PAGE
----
Admins Toolbox – PowerShell oneliners

Microsoft’s PowerShell can be an awesome tool to manage the Windows operating system, as well as the Azure cloud. What is PowerShell used for? Put simply, Microsoft created PowerShell to make things like task automation and configuration management easier. Admins like it because:

  • It’s open source
  • It’s more powerful than the Command Prompt
  • It lets you accomplish many simple tasks with a single line of code, rather than several,
  • It has the ability to string together multiple commands, if needed,
  • It allows you to simplify and automate tedious and repetitive tasks

Safe to say we are all in for simplifying and automating anything tedious. And accomplishing needed tasks with fewer lines in always an appreciated efficiency.

 

One of the easiest ways to show what PowerShell can do is with some examples. Here are some of the PowerShell one-liners I use on a regular basis. Most of these are used for tracking users and computer counts–though PowerShell can be used for a lot more, obviously.

Chris’s Favorite PowerShell One-Liners

For these, you will need to import the Active Directory Module.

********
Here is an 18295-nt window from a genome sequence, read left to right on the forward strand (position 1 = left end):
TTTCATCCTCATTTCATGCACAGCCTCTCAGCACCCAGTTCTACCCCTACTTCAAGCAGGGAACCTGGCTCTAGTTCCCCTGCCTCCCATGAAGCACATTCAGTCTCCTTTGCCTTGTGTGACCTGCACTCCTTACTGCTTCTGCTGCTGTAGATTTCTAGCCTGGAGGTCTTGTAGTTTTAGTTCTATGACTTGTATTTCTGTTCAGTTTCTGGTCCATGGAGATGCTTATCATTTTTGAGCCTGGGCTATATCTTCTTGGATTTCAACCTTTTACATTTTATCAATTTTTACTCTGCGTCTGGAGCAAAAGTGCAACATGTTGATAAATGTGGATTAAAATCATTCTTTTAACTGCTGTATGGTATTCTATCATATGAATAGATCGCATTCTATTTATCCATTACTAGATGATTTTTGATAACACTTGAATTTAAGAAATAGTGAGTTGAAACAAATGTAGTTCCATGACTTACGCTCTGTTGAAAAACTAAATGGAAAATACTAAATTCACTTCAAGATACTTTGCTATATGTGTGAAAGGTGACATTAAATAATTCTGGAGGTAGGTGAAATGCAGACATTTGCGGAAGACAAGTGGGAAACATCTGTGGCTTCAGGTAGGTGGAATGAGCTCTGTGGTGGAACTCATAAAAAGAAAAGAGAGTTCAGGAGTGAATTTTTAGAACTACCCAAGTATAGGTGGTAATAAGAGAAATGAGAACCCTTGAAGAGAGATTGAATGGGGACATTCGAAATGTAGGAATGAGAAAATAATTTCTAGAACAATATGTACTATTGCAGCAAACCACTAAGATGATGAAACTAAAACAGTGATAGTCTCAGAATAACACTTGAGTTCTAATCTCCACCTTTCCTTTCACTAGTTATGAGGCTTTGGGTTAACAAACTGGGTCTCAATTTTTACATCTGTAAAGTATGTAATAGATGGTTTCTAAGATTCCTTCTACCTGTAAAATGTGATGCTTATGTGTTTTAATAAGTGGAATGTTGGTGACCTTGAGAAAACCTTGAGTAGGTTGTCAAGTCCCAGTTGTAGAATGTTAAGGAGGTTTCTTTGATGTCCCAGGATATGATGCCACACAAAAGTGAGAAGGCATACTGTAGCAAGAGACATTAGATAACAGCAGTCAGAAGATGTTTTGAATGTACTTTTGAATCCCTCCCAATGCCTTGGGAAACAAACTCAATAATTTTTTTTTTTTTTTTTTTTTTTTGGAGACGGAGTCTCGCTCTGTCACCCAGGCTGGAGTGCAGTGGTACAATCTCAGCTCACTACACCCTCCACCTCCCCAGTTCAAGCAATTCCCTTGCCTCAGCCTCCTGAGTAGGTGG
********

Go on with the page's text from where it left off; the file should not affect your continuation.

Some of the variables used:

 

$date = (get-Date).tostring()

$week = (Get-Date).AddDays(-7)

$domain = (get-addomain).name

$tspan = “195”

1. Getting the total number of users in the domain with PowerShell

The first one gets the total number in the domain and writes the output to the screen.

Write-host “Getting total user count

$totaluser = get-aduser -Filter * -Properties Name

Write-host $totaluser.count -ForegroundColor Green “Total number of users in $Domain”

2. Finding all the disabled users with PowerShell

This finds all the disabled users:

Write-host "Getting disable users"

$disabledusers = Search-ADAccount -UsersOnly -AccountDisabled |select name,DistinguishedName,LastLogonDate

Write-Host $disabledusers.count -ForegroundColor Green “Number of disabled users”

3. Two easy, good reports for your cybersecurity initiatives

Security allies finds the next two reports very interesting. Dummy accounts represent a vulnerability in your system, and so finding users that have accounts but have never logged in is a good idea. Another potential vulnerability are users who have a password that never expires.

 

Shows users accounts that are enabled but have never logged in. It checks the Lastlogintimestamp attribute for a blank value.

write-Host "Getting never logged User accounts that are enabled"

$Neverlogin = get-aduser -f {-not ( lastlogontimestamp -like “*”) -and (enabled -eq $true)} |select name,DistinguishedName

Write-host $Neverlogin.count -foreground Green “Getting never logged User accounts that are enabled”

 

Shows users who are enabled and have a password set to never expire.

write-Host "Getting users whose password are set to Never expire" n

$passNeverExpire = Search-ADAccount -PasswordNeverExpires -UsersOnly |Where-Object { $_.Enabled -eq $true } |select name,DistinguishedName

Write-host $passNeverExpire.count -ForegroundColor Green “Number of users with Password set to never expire”n